AP Photo/J. Scott Applewhite, File
Sen. Lindsey Graham (R-SC) isn’t one of the most staunch Republicans out there. Often teamed with the late Sen. John McCain (R-AZ), Graham’s reputation has been that of a wishy-washy Republican who is just as likely to side with the Democrats as with his own party.
And that’s being generous to Graham. Some would argue he’s more Democrat than GOP.
Or, they would have.
Lately, Graham has been fired up and blasting away, earning some serious kudos along the way. However, he’s also set to trot out a red flag bill. The question some are asking is whether that will hurt him with his base?
U.S. Sen. Lindsey Graham supports laws to temporarily revoke guns from people who might harm themselves or others, and he’s working on legislation that would give grants to states that pass such statutes.
It’s a controversial position among gun rights advocates, but the South Carolina Republican’s not worried about alienating his base.
“Not my base,” he said of his opponents of this issue, adding they are the “the fringe of the fringe.
“I think most Americans believe that multiple murderers shouldn’t have gun rights. Most Americans support background checks,” Graham continued. “The Second Amendment’s important to me, but it’s not a suicide pact.”
That Graham can talk this way about his constituents is a sign of his confidence in his standing in South Carolina — which explains how he can work on a hot-button social issue that once might have carried too much risk.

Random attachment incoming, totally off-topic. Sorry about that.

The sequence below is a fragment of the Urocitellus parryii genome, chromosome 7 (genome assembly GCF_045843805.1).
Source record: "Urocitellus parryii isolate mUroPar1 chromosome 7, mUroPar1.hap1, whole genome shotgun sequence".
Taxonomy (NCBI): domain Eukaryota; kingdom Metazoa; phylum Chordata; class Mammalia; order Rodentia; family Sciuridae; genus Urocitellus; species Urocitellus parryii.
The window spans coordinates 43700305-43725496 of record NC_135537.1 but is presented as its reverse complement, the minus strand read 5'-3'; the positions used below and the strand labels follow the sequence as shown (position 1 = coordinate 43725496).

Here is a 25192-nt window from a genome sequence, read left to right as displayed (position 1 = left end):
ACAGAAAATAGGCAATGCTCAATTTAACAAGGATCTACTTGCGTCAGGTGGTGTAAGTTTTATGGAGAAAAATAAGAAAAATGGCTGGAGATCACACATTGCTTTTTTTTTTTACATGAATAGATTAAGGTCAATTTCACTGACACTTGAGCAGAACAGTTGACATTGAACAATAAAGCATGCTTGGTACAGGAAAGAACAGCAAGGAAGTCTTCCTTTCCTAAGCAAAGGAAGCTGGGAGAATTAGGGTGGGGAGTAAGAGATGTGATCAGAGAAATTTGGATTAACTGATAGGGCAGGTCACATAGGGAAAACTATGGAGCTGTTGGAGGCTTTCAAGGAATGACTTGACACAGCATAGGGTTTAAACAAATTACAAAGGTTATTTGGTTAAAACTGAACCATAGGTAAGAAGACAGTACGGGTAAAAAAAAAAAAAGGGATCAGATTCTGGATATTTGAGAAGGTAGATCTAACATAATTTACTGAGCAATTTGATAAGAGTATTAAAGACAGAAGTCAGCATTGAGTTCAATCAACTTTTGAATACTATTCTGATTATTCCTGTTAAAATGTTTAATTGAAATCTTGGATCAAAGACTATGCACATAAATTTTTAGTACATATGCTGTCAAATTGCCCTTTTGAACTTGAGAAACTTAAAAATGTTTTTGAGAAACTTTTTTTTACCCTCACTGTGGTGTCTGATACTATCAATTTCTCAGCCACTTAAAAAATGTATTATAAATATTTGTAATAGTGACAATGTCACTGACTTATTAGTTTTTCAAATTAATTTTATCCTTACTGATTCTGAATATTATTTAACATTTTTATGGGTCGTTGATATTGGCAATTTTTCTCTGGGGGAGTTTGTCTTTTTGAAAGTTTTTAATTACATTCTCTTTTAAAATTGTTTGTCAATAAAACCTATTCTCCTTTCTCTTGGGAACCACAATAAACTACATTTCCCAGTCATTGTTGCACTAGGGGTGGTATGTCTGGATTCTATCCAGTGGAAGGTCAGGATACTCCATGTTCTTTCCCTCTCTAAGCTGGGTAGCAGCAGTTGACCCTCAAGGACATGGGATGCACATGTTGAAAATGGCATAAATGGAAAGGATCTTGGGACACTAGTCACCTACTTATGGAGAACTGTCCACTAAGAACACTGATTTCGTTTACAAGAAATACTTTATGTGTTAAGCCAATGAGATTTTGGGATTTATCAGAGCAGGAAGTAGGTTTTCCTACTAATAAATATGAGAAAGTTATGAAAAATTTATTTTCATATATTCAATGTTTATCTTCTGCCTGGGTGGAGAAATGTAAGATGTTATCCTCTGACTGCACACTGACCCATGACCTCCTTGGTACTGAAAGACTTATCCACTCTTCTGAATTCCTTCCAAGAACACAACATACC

A few years ago, Graham was expected to have a 2020 primary challenger. Now, fewer South Carolinians doubt his commitment to conservatism. Between his rallying defense of embattled Supreme Court Justice Brett Kavanaugh and his continued alliance with President Donald Trump, Graham is enjoying popularity with his base, possibly like never before.
According to a March 2019 survey from Winthrop University, Graham has a 74% approval rating among South Carolina Republicans. Compare that to October 2013, when Graham’s support among the state’s GOP was at 45%.
All of that may be true, but approval numbers can be finicky things. They can be good one day and awful the next.
And yes, a red flag bill may be enough to send them spiraling.
A lot will depend on the red flag bill in question. Most people outside of the die-hard gun rights crowd like the idea of taking guns away from people who may represent a danger to themselves or others. They don’t see a problem with it, and whether gun rights activists do or not doesn’t matter in the grand scheme of things. What matters is what the majority of the voters think.
While most Republicans support the Second Amendment, they’re not absolutist about it.
However, opposition to red flag laws transcends the gun rights crowd. A lot of it hinges on due process concerns within the bills we’ve seen. So far, none addresses either that or the potential for abuse of such laws.
Should Graham’s bill address those concerns adequately, then it’s unlikely to hurt his reelection bid in the least.
If it shouldn’t, however, then things could get ugly for Graham. Frankly, if he trots out another red flag bill as we’ve seen in so many states, he deserves it, and no fiery defense of Justice Brett Kavanaugh will change that.
That’s something for the senator to keep in mind.